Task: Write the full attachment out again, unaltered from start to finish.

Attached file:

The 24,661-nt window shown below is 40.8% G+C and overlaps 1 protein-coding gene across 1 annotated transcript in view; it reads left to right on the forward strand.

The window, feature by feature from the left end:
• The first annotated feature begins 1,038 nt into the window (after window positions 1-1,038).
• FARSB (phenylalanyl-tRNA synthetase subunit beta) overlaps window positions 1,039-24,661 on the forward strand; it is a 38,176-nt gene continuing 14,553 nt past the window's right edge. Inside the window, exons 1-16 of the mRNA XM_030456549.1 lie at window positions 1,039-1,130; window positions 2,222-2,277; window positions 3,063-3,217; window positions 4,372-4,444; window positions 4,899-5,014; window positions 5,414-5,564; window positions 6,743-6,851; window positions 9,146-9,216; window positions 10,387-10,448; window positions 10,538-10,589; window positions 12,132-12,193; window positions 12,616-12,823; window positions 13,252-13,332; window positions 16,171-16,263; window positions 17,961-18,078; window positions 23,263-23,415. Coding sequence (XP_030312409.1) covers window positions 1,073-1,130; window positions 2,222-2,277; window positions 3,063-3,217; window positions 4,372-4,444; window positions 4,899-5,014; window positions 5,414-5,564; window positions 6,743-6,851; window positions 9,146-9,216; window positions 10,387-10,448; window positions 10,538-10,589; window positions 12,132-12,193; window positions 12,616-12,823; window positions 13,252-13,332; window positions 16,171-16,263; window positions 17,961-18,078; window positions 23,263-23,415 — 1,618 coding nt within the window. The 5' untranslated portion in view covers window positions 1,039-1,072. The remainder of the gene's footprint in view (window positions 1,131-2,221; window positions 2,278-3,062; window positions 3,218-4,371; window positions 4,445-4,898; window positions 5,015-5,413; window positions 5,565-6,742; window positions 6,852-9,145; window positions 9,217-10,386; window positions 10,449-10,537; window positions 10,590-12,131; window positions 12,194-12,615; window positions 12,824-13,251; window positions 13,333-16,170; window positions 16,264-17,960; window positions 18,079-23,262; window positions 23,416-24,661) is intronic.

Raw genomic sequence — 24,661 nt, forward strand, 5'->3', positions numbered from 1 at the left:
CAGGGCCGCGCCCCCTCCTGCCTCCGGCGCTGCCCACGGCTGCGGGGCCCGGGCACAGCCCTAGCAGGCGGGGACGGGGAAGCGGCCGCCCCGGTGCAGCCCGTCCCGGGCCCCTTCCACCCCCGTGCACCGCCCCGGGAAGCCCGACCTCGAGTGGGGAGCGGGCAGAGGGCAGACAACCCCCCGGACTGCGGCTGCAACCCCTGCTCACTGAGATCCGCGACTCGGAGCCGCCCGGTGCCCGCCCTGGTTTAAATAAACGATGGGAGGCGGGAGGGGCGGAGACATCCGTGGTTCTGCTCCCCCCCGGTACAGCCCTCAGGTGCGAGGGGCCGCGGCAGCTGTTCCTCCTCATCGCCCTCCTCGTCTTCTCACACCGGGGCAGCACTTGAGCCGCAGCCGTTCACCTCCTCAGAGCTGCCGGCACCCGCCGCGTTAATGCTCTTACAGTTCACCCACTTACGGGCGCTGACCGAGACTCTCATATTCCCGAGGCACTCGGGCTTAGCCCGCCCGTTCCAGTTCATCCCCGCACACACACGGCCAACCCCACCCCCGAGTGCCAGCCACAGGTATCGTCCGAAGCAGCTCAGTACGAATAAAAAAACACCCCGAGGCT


The 24,661-nt window shown below is 40.8% G+C and overlaps 1 protein-coding gene across 1 annotated transcript in view; it reads left to right on the forward strand.

The window, feature by feature from the left end:
• The first annotated feature begins 1,038 nt into the window (after window positions 1-1,038).
• FARSB (phenylalanyl-tRNA synthetase subunit beta) overlaps window positions 1,039-24,661 on the forward strand; it is a 38,176-nt gene continuing 14,553 nt past the window's right edge. Inside the window, exons 1-16 of the mRNA XM_030456549.1 lie at window positions 1,039-1,130; window positions 2,222-2,277; window positions 3,063-3,217; window positions 4,372-4,444; window positions 4,899-5,014; window positions 5,414-5,564; window positions 6,743-6,851; window positions 9,146-9,216; window positions 10,387-10,448; window positions 10,538-10,589; window positions 12,132-12,193; window positions 12,616-12,823; window positions 13,252-13,332; window positions 16,171-16,263; window positions 17,961-18,078; window positions 23,263-23,415. Coding sequence (XP_030312409.1) covers window positions 1,073-1,130; window positions 2,222-2,277; window positions 3,063-3,217; window positions 4,372-4,444; window positions 4,899-5,014; window positions 5,414-5,564; window positions 6,743-6,851; window positions 9,146-9,216; window positions 10,387-10,448; window positions 10,538-10,589; window positions 12,132-12,193; window positions 12,616-12,823; window positions 13,252-13,332; window positions 16,171-16,263; window positions 17,961-18,078; window positions 23,263-23,415 — 1,618 coding nt within the window. The 5' untranslated portion in view covers window positions 1,039-1,072. The remainder of the gene's footprint in view (window positions 1,131-2,221; window positions 2,278-3,062; window positions 3,218-4,371; window positions 4,445-4,898; window positions 5,015-5,413; window positions 5,565-6,742; window positions 6,852-9,145; window positions 9,217-10,386; window positions 10,449-10,537; window positions 10,590-12,131; window positions 12,194-12,615; window positions 12,824-13,251; window positions 13,333-16,170; window positions 16,264-17,960; window positions 18,079-23,262; window positions 23,416-24,661) is intronic.

Raw genomic sequence — 24,661 nt, forward strand, 5'->3', positions numbered from 1 at the left:
CAGGGCCGCGCCCCCTCCTGCCTCCGGCGCTGCCCACGGCTGCGGGGCCCGGGCACAGCCCTAGCAGGCGGGGACGGGGAAGCGGCCGCCCCGGTGCAGCCCGTCCCGGGCCCCTTCCACCCCCGTGCACCGCCCCGGGAAGCCCGACCTCGAGTGGGGAGCGGGCAGAGGGCAGACAACCCCCCGGACTGCGGCTGCAACCCCTGCTCACTGAGATCCGCGACTCGGAGCCGCCCGGTGCCCGCCCTGGTTTAAATAAACGATGGGAGGCGGGAGGGGCGGAGACATCCGTGGTTCTGCTCCCCCCCGGTACAGCCCTCAGGTGCGAGGGGCCGCGGCAGCTGTTCCTCCTCATCGCCCTCCTCGTCTTCTCACACCGGGGCAGCACTTGAGCCGCAGCCGTTCACCTCCTCAGAGCTGCCGGCACCCGCCGCGTTAATGCTCTTACAGTTCACCCACTTACGGGCGCTGACCGAGACTCTCATATTCCCGAGGCACTCGGGCTTAGCCCGCCCGTTCCAGTTCATCCCCGCACACACACGGCCAACCCCACCCCCGAGTGCCAGCCACAGGTATCGTCCGAAGCAGCTCAGTACGAATAAAAAAACACCCCGAGGCT